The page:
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Rich Fauna too. The millipede is 15cm (long!) and the Upsized ants look menacing! But the most eerie creature must be the blood-sucking leech (our video shows it trying desperately trying to latch onto us!)
20160612 hike Gunung Panti

Savour the moment, the nature and strive forward. The crickets and symphony greeted us along the corridors.
I purposely rotate the “leader” so everyone had a chance to navigate and lead our team, perhaps this will give them a sense of mission?
Gunung Panti

One hour into our hike, we found our guide Richard and his grandson Rain. I was really relieved that we were on the correct path all along.

Further up, we were fortunate to meet Gunung Panti’s guardian Angel too, 小黑 (Little Black).
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Never give up, Just do it!

The last 50m is a 90 degrees rock wall!

Step by step, we slowly find our grip (and grit) and inch upwards. A sense of liberty and freedom as we try to defy gravity. Richard guided us where to place our balance.
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Oh, it helps if you do not look down! As long as we hug the wall, we are safe.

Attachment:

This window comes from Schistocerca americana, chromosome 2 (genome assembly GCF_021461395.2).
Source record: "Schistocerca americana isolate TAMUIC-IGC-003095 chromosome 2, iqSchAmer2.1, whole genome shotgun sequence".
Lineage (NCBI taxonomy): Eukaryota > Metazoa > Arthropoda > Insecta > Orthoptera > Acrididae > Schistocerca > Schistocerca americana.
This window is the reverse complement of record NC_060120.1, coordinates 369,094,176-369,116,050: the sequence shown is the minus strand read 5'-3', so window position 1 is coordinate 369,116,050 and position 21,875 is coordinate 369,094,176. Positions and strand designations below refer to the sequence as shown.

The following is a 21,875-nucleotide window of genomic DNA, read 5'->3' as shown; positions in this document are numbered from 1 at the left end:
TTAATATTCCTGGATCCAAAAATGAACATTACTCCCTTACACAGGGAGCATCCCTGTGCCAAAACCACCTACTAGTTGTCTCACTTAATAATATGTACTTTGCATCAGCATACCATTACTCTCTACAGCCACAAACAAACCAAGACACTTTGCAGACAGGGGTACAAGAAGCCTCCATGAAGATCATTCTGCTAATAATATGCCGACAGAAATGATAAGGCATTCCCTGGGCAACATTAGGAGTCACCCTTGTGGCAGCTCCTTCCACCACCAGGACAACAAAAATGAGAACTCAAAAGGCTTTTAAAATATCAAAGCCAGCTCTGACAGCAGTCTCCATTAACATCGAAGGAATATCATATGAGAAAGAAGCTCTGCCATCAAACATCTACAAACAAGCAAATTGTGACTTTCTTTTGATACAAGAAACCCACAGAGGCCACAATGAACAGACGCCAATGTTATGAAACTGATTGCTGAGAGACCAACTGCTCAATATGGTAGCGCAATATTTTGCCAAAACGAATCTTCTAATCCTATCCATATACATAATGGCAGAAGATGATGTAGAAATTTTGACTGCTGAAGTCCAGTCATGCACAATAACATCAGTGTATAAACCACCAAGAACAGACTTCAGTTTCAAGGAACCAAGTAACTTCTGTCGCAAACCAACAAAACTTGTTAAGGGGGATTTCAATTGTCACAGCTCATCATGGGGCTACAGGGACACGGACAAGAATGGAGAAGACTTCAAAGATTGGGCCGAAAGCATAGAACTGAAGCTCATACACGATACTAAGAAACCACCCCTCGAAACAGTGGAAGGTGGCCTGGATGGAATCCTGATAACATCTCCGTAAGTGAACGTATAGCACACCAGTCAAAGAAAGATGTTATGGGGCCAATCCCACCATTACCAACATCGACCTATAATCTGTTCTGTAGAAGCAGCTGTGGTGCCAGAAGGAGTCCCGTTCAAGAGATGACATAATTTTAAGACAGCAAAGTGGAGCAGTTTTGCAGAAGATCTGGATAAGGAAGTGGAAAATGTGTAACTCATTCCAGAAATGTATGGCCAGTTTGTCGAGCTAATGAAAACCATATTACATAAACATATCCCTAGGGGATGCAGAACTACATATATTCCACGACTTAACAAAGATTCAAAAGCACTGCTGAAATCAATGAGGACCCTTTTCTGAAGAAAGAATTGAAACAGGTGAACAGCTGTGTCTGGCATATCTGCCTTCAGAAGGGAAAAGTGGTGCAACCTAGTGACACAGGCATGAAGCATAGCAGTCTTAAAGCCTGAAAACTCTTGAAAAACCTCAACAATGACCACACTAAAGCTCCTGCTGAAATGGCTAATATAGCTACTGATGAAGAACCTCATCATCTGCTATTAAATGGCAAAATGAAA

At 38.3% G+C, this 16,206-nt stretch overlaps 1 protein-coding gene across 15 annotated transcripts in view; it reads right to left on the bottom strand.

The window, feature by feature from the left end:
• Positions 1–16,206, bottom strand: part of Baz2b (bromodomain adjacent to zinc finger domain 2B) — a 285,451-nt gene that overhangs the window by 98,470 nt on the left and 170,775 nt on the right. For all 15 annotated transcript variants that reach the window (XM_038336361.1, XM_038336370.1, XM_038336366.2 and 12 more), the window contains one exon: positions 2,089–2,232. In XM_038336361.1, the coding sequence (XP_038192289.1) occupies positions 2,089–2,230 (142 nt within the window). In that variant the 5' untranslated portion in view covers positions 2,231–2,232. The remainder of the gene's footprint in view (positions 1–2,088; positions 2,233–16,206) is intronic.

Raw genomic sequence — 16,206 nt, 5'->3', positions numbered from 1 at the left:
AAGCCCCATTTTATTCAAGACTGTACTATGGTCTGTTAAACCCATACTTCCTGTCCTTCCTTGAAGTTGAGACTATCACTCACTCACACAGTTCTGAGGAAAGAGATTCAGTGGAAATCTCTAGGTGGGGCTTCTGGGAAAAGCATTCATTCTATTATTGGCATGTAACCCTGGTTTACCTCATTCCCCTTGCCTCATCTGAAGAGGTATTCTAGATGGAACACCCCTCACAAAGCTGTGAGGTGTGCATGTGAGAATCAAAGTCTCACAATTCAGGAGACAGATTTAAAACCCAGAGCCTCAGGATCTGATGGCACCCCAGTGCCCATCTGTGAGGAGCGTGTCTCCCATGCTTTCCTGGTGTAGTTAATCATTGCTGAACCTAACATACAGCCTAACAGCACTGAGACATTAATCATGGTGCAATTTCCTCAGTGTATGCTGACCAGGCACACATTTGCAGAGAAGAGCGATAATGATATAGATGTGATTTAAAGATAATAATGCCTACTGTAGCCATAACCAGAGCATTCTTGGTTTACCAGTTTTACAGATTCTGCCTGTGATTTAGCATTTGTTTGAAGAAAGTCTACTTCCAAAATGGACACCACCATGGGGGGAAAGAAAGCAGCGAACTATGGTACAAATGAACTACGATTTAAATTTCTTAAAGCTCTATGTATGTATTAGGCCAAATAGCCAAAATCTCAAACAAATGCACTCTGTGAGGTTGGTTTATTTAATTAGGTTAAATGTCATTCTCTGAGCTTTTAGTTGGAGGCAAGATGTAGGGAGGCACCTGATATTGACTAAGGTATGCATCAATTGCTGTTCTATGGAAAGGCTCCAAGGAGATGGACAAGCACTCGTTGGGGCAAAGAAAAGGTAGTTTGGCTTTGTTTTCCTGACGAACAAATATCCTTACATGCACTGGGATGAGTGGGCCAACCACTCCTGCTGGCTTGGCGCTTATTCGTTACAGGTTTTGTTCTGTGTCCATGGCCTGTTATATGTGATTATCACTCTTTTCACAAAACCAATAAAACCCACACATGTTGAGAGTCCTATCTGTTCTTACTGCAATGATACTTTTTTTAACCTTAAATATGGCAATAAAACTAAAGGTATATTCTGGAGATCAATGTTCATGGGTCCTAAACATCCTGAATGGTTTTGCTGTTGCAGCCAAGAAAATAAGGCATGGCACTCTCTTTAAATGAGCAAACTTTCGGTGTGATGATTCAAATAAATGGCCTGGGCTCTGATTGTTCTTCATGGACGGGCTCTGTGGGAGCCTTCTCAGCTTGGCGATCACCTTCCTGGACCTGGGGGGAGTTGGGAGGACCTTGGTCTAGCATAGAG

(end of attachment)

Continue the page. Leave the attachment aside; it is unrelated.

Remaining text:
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Although tired, we must always motivate each other πŸ™‚
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Our hair was never dry once we started, 2.5 hours UP and 2 hours down.

Summit view,Boon Kang counting the number of Gunungs across the horizon.
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Group photo at the top, friendly folks who help each other πŸ™‚
(Image credit Freewill Hikers)

Video (link) : Our virgin hiking experience

Please remember to bring your thrash down.
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After enjoying the fresh air, time to go down. We move gingerly down the steep wall, going down is harder than going up πŸ™‚
Gunung Pantisummit

Boon Yee and Boon Wee managing a smile. Halfway down, they unanimously say “YES” when I ask them whether they wish to attempt another hill.

As their Dad, I was beaming with PRIDE.
Gunung Panti with kids

Fast forward to the end point, we can use Monkey bridge or sandbags to cross the stream. Adventures all the way πŸ™‚
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We started and end our hike in wet conditions. When we started, we had missed the monkey bridge and waded in ankle-deep water. At the end point, the torrential downpour was refreshing and washed away our fatigue πŸ™‚
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Introducing our hiking gear:
– Decathlon Quechua hiking shoes for the kids, from $17 onwards. Cheap and good!